Wyoming Wants to Execute Prisoners Using a Method Straight Out of the Wild Wild West

Wyoming Wants to Execute Prisoners Using a Method Straight Out of the Wild Wild West

The news: As America faces a national shortage of the drugs used for lethal injection executions, certain states are turning to more "primitive" measures to carry out death sentences. In Wyoming, the state legislature committee asked staff to draft a bill allowing the use of firing squad to execute condemned convicts. Meanwhile in Tennessee, Governor Bill Haslam (R) signed a bill into law Thursday allowing prison to use the electric chair if they're unable to obtain the necessary drugs. 

Firing squads in Wyoming: According to the Associated Press, Wyoming has no lethal injection drugs available, though current state law requires injection as the primary means for death sentence execution. The second option is death by gas chamber, but the state doesn't currently have one to use. With one person on death row — a 69-year-old sentenced to death in 2004 for the murder of a teenager — Bob Lampert of the Wyoming Department of Corrections Director testified before the Joint Interim Judiciary Committee that the state should consider use of a firing squad. The committee will consider the proposal at their next meeting in July. 

Electric chair in Tennessee: Stuck with the same problem of a lack of lethal injection drugs, Tennessee lawmakers overwhelmingly passed electric chair legislation in April, with the Senate voting 23-3 and the House 68-13 in favor of the bill. This makes them the first state to enact a law to reintroduce the electric chair without giving prisoners an option, according to Richard Dieter, executive director of the Death Penalty Information Center, a Washington, D.C.-based nonprofit organization that opposes executions and tracks the issue.

"There are states that allow inmates to choose, but it is a very different matter for a state to impose a method like electrocution," Dieter told FOX News. "No other state has gone so far."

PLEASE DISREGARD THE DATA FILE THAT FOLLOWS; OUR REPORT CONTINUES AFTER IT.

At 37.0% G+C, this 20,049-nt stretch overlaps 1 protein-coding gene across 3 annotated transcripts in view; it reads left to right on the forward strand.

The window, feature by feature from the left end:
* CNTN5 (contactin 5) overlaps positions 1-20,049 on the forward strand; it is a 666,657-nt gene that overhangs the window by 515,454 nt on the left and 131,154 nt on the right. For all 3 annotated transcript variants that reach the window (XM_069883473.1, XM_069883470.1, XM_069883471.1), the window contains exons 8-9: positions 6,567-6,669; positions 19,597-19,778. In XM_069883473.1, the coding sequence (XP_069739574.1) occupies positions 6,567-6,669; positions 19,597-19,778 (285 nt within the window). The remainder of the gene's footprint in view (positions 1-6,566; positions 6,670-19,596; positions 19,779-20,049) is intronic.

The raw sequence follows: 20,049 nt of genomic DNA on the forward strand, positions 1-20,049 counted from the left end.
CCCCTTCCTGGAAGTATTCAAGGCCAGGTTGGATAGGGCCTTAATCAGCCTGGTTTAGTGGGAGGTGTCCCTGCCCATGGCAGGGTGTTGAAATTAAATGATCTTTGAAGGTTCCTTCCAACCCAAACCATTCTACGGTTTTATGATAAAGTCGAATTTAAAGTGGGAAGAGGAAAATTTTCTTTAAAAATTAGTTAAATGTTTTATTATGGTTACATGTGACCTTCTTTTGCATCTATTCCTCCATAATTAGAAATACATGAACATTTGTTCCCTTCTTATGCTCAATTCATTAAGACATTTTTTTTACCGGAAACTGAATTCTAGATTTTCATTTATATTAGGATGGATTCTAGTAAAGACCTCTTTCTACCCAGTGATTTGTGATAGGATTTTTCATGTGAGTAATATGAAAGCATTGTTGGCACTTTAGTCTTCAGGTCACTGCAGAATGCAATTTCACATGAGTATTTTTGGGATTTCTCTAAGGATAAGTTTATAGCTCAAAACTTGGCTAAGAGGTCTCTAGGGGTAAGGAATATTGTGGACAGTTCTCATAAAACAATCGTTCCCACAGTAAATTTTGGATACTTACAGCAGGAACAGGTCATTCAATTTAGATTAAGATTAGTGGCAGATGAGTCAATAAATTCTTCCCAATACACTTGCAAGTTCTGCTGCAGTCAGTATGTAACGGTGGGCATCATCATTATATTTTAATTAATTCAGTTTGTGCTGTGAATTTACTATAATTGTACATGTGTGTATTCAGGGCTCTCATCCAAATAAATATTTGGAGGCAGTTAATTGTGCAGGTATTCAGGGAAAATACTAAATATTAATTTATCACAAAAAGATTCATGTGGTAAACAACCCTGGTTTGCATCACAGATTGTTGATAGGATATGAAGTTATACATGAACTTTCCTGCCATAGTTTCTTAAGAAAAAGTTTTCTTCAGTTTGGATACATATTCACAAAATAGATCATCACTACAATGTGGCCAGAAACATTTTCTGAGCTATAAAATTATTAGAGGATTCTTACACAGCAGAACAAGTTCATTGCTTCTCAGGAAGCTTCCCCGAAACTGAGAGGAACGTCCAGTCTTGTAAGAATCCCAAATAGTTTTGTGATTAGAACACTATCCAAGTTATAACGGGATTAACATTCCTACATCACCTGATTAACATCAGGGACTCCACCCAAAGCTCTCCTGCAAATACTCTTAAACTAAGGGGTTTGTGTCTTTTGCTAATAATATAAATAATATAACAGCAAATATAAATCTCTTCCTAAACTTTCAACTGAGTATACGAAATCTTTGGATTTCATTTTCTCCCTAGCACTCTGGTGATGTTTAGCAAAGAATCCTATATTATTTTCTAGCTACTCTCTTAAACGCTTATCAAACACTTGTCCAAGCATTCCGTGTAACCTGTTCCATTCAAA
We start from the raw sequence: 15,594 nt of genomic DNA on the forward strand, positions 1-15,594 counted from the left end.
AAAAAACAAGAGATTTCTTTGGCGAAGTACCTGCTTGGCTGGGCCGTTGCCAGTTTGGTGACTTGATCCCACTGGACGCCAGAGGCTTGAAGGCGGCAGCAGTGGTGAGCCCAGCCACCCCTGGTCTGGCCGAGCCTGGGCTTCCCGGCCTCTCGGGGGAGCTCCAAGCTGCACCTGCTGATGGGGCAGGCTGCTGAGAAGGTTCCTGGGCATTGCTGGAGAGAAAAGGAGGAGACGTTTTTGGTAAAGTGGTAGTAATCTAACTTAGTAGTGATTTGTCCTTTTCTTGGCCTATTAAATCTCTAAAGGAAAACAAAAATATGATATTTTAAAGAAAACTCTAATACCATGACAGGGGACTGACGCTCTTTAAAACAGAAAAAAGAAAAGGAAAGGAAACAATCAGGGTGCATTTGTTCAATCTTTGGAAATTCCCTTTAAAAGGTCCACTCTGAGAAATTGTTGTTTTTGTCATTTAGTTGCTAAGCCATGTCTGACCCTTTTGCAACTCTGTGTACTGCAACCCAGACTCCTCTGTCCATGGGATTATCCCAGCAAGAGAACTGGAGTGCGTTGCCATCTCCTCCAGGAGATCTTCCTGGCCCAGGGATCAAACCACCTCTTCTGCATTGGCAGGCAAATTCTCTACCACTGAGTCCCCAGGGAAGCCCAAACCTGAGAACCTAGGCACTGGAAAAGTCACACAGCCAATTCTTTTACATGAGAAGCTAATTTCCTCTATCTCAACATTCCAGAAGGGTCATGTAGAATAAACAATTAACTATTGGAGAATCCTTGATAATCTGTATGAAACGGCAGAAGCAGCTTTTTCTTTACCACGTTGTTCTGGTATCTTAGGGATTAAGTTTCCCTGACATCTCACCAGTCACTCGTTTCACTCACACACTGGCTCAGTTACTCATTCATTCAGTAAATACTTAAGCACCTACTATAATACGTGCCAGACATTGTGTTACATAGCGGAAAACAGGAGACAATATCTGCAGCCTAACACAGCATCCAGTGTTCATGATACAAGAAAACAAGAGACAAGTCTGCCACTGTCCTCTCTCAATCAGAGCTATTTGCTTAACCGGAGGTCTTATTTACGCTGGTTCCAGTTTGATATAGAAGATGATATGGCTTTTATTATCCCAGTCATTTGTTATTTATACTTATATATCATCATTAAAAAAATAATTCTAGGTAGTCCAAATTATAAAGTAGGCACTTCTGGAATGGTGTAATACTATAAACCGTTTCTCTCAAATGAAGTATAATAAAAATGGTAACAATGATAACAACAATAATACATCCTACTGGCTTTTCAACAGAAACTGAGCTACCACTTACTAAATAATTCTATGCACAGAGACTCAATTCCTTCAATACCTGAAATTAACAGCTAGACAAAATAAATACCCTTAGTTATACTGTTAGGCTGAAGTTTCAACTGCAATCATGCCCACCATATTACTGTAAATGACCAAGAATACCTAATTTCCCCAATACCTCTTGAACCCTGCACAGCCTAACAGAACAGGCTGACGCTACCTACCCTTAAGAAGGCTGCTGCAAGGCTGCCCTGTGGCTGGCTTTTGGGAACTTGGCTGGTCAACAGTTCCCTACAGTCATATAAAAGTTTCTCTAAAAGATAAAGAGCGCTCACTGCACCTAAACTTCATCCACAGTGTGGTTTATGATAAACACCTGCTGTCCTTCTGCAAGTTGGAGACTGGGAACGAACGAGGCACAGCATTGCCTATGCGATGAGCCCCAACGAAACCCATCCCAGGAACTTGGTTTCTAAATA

Tennessee currently has 74 inmates on death row. 

Why is this happening? Most U.S. states with a death-penalty-by-lethal-injection use a certain three-drug cocktail that's thought to be the most humane and effective method (though it's arguably not nearly as humane as some may think). But when the European manufacturers that produce these drugs found out how they were being used, they weren't happy. The European Union, which opposes the death penalty, had threatened to limit exports of one drug if it was to be used in executions.

This has raised concerns among the medical community which uses one of the drugs, propofol, as a common anesthetic in hospitals for average patients. However, the EU has stood firm and for the roughly 30 states that still use lethal injection, this has posed a serious problem with no easy solution. 


Image Credit: Wikipedia

In this map, brown represents states that only use lethal injection; orange represents state that use lethal injection primarily but have secondary methods; green represents states that once used lethal injection, but don't anymore; and blue represents states that have never used this method.

What's ironic is that the European pharmaceutical companies producing the deadly drugs cited their use in lethal injection as the reason they didn't want to sell them to the U.S. However, by attempting to prevent execution by lethal injection, those companies have effectively forced U.S. prisons to return to arguably less humane tactics, like electric chairs and firing squads. Of course, the death penalty could also be eliminated completely, but with 60% of Americans in support of the death penalty for convicted murderers, that may be a difficult legislative fight. 

"I've been shot," said Rep. Stephen Watt (R), a former state Highway Patrol trooper who was injured in the line of duty before entering politics, regarding Wyoming's potential new execution method. "And I don't care how quickly death comes from firing squad. It still hurts, and it's still terrifying. And I think it's cruel and unusual."

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Matt Essert

Matt is the news director at Mic, covering breaking news. He is based in New York and can be reached at matt@mic.com.

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